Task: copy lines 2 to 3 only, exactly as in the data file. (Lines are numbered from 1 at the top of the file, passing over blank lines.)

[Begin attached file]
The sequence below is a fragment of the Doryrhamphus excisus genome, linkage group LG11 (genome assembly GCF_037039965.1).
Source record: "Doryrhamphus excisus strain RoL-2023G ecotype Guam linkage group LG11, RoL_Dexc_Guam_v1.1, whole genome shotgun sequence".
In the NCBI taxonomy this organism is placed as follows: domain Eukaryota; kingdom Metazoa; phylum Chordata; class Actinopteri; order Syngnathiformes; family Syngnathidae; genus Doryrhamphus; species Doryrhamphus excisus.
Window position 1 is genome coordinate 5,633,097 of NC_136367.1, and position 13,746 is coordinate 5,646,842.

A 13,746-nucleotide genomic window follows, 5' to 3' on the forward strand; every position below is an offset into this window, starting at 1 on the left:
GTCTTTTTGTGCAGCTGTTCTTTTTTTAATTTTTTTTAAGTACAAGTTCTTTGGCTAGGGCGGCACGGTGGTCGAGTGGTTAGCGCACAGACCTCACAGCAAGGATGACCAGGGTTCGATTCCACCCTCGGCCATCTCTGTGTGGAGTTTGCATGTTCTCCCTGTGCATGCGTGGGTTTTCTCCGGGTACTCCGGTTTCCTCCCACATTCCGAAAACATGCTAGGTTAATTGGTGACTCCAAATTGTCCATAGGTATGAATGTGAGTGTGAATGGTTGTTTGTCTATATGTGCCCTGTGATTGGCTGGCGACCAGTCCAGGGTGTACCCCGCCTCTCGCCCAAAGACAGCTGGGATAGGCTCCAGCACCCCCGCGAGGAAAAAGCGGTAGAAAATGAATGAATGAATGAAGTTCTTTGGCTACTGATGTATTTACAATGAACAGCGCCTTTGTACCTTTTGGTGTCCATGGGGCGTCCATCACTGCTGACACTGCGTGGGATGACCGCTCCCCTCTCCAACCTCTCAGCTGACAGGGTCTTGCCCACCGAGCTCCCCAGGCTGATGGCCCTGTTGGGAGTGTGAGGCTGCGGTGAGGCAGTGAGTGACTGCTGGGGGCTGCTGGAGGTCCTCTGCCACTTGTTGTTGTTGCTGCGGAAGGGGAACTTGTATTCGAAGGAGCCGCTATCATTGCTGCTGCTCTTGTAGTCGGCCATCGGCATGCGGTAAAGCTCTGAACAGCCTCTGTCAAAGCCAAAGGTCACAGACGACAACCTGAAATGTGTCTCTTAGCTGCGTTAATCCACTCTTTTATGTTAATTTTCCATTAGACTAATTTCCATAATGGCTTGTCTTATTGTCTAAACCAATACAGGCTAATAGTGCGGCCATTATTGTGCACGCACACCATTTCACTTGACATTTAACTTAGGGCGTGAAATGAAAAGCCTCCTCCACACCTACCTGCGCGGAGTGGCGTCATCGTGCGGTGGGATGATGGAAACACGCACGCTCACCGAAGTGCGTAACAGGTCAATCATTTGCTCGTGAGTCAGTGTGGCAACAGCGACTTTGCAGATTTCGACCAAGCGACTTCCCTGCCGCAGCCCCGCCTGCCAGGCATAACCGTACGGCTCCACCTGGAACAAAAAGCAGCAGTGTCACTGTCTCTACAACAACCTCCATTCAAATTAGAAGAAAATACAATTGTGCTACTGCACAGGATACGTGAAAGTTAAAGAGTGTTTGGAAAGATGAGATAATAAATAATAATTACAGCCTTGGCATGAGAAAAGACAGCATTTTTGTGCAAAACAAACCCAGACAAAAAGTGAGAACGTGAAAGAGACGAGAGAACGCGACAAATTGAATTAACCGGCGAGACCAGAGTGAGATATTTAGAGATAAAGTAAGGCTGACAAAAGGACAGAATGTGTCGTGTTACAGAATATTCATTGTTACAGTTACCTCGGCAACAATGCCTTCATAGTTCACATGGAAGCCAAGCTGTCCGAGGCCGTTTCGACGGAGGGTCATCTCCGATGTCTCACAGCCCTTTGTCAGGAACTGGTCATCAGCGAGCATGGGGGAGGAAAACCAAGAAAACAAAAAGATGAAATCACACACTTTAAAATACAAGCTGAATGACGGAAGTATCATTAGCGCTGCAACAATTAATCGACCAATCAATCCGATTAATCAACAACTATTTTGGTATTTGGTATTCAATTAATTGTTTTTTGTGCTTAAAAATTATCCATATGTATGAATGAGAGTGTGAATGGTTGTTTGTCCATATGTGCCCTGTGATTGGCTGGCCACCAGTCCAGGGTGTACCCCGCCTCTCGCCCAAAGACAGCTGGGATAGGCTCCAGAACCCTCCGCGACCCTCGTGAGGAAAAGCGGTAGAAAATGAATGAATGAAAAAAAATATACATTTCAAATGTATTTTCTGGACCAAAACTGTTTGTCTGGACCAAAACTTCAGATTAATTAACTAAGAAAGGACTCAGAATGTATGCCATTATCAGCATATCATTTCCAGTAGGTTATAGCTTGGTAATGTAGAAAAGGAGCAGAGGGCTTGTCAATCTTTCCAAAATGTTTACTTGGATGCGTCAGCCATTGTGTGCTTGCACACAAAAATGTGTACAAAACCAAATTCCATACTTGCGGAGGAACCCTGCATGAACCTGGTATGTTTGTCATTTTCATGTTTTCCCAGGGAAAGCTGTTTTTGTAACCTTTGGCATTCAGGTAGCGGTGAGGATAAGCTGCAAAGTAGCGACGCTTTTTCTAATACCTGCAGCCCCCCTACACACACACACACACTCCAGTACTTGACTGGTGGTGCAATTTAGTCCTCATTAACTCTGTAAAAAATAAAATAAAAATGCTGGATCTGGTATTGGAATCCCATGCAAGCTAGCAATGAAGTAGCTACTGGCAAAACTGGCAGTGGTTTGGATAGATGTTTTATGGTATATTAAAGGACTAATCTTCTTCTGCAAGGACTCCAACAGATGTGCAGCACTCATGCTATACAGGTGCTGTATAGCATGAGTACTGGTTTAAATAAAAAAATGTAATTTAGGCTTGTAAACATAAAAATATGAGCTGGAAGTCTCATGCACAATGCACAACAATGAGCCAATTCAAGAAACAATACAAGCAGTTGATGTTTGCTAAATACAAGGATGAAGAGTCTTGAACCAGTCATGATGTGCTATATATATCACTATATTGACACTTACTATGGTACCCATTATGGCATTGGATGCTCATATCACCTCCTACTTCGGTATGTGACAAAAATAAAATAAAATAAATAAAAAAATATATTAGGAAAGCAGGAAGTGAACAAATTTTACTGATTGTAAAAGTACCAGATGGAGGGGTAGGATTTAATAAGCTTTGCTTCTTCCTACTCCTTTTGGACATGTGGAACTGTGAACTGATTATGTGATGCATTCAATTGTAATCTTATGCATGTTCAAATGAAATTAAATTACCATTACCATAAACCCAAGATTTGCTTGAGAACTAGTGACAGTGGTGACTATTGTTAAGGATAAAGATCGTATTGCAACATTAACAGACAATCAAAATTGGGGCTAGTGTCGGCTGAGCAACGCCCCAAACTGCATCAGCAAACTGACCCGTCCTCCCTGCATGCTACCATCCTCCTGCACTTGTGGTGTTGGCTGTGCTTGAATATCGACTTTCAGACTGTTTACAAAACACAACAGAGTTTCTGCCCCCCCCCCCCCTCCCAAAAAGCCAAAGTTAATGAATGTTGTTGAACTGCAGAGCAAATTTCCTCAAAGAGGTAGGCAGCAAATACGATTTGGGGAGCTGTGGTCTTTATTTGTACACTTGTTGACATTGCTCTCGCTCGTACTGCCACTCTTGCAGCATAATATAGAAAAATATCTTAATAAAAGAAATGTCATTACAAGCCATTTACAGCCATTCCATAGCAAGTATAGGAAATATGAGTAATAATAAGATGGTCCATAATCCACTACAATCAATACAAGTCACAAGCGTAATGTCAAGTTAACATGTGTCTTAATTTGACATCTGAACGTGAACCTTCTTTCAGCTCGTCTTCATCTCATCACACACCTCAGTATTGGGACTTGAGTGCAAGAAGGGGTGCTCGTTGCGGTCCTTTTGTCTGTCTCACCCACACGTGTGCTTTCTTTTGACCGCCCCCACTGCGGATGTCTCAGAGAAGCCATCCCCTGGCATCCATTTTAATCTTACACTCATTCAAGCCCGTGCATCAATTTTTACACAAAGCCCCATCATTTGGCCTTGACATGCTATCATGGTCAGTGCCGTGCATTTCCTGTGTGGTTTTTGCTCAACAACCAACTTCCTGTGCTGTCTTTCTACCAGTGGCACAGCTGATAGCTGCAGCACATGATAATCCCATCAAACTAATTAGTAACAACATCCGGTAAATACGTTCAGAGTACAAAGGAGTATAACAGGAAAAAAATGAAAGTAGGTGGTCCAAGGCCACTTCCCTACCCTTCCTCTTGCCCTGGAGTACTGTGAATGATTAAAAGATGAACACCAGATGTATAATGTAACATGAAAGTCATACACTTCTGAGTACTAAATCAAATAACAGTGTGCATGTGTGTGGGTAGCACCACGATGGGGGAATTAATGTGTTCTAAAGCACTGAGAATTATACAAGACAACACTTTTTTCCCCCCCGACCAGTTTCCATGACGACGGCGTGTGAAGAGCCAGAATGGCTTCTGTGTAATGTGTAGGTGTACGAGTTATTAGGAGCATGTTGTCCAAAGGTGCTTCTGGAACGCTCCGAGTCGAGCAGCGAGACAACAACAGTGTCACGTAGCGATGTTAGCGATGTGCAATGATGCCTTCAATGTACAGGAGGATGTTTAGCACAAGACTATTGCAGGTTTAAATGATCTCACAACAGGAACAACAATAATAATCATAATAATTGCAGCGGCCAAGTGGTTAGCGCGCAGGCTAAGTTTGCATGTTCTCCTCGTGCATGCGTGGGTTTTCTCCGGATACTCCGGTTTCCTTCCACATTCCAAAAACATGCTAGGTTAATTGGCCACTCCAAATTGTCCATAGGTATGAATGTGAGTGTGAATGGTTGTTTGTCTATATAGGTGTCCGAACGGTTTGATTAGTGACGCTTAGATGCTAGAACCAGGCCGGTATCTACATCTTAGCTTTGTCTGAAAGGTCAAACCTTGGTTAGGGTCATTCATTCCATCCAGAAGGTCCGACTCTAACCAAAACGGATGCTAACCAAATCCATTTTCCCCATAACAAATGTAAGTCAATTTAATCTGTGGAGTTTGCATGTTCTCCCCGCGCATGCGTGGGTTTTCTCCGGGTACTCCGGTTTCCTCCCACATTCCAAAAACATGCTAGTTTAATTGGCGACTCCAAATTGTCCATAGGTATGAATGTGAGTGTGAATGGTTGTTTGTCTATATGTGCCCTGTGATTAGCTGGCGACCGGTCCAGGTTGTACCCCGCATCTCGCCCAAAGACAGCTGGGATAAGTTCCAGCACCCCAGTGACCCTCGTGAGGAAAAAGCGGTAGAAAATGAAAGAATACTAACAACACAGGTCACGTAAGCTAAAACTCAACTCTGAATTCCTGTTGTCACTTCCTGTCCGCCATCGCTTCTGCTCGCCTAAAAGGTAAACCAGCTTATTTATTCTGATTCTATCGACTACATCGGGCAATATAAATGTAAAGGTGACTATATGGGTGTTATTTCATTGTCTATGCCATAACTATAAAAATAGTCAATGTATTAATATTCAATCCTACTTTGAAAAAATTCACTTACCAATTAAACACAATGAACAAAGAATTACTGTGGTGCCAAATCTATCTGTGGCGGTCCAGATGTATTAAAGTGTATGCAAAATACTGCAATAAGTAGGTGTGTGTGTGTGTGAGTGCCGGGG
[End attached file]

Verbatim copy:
Source record: "Doryrhamphus excisus strain RoL-2023G ecotype Guam linkage group LG11, RoL_Dexc_Guam_v1.1, whole genome shotgun sequence".
In the NCBI taxonomy this organism is placed as follows: domain Eukaryota; kingdom Metazoa; phylum Chordata; class Actinopteri; order Syngnathiformes; family Syngnathidae; genus Doryrhamphus; species Doryrhamphus excisus.